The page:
Breastfeeding a baby may reduce a woman's risk of developing Alzheimer's disease.
The report, published in the Journal of Alzheimer's Disease, suggests that the link may be to do with certain biological effects of breastfeeding. For example, breastfeeding restores insulin tolerance which is significantly reduced during pregnancy, and Alzheimer's is characterized by insulin resistance in the brain.
Although they used data gathered from a very small group of just 81 British women, the researchers observed a highly significant and consistent correlation between breastfeeding and Alzheimer's risk. They argue that this was so strong that any potential sampling error was unlikely.
At the same time, however, the connection was much less pronounced in women who already had a history of dementia in their family. The research team hopes that the study -- which was intended merely as a pilot -- will stimulate further research looking at the relationship between female reproductive history and disease risk.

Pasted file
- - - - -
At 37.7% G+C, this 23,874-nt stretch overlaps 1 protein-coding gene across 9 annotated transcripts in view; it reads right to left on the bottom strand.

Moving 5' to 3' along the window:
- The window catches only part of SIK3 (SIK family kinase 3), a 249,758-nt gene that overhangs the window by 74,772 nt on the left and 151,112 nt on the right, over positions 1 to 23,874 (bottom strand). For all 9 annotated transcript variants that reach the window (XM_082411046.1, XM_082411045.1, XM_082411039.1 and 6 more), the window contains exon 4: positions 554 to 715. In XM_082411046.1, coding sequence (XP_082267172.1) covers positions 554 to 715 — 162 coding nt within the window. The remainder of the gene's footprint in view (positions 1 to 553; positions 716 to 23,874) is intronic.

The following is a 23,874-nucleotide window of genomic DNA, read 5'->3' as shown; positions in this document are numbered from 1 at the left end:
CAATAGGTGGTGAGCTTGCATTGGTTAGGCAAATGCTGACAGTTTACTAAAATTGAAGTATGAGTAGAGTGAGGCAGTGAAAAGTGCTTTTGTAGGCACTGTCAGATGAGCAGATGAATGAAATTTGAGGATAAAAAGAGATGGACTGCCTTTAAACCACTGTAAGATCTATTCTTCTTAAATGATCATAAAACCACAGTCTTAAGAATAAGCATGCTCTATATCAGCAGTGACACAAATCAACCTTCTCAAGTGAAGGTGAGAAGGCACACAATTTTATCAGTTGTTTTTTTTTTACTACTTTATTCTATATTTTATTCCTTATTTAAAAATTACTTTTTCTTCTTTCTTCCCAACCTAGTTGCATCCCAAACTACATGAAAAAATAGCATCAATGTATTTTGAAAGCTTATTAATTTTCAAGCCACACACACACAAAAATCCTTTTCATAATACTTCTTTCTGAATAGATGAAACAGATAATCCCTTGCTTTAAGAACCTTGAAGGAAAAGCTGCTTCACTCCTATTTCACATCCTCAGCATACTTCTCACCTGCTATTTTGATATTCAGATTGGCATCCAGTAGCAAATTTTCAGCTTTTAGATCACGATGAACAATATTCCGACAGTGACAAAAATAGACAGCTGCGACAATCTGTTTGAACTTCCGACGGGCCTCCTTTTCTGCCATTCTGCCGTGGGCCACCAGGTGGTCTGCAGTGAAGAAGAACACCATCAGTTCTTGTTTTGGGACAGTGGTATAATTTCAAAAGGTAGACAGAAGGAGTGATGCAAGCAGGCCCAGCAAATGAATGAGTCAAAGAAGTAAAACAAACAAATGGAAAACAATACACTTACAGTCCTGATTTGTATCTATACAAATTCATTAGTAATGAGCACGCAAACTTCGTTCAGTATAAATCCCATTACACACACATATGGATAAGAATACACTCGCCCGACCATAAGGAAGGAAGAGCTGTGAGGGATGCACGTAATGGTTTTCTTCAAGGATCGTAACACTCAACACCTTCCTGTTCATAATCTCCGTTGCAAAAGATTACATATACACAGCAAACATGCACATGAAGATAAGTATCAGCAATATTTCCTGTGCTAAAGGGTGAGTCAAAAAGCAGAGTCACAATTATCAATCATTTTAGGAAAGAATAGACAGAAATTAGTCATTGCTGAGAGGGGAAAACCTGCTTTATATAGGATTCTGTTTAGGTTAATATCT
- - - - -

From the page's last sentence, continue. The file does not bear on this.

The findings may point towards new directions for fighting the global Alzheimer's epidemic -- especially in developing countries where cheap, preventative measures are desperately needed.
More broadly, the study opens up new lines of inquiry in understanding what makes someone susceptible to Alzheimer's in the first place. It may also act as an incentive for women to breastfeed, rather than bottle-feed -- something which is already known to have wider health benefits for both mother and child.
Dr. Molly Fox, from the Department of Biological Anthropology at the University of Cambridge, who led the study, said: "Alzheimer's is the world's most common cognitive disorder and it already affects 35.6 million people. In the future, we expect it to spread most in low and middle-income countries. So we must develop low-cost, large-scale strategies to protect people against this devastating disease."